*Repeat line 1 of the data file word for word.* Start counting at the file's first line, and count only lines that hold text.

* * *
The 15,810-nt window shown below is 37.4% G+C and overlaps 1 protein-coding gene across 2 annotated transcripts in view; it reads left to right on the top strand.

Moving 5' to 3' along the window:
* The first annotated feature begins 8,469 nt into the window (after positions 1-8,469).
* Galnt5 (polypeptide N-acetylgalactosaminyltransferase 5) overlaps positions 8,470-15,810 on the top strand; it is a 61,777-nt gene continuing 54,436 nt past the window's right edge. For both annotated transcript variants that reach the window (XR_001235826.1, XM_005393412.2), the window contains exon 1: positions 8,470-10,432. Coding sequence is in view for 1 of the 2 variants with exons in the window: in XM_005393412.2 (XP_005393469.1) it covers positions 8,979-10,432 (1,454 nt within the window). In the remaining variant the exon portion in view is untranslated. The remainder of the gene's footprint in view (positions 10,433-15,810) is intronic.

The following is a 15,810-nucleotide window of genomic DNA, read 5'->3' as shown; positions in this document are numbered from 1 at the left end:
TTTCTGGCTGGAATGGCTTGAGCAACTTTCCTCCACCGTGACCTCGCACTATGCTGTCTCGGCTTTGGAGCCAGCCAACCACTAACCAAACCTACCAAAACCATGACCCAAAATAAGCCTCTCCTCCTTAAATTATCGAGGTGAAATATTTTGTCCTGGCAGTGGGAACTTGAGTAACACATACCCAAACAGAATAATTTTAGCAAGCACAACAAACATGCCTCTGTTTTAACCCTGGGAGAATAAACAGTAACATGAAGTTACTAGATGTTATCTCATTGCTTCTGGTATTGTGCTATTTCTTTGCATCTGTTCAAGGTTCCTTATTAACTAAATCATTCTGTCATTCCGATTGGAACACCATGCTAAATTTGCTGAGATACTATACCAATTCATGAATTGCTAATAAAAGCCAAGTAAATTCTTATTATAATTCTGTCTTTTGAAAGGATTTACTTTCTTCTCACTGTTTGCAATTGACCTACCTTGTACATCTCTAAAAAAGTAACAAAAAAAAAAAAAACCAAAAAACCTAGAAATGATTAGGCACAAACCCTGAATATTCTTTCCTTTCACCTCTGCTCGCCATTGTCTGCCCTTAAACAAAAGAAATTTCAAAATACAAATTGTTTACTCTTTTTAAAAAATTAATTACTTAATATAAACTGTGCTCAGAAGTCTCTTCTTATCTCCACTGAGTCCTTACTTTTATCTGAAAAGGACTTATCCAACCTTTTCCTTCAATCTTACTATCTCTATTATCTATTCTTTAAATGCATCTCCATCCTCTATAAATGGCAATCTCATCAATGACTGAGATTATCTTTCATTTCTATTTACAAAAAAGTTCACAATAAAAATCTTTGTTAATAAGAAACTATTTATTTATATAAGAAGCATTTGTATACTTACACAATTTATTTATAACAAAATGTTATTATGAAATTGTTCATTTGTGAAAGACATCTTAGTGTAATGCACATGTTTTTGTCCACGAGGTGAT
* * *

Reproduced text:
The 15,810-nt window shown below is 37.4% G+C and overlaps 1 protein-coding gene across 2 annotated transcripts in view; it reads left to right on the top strand.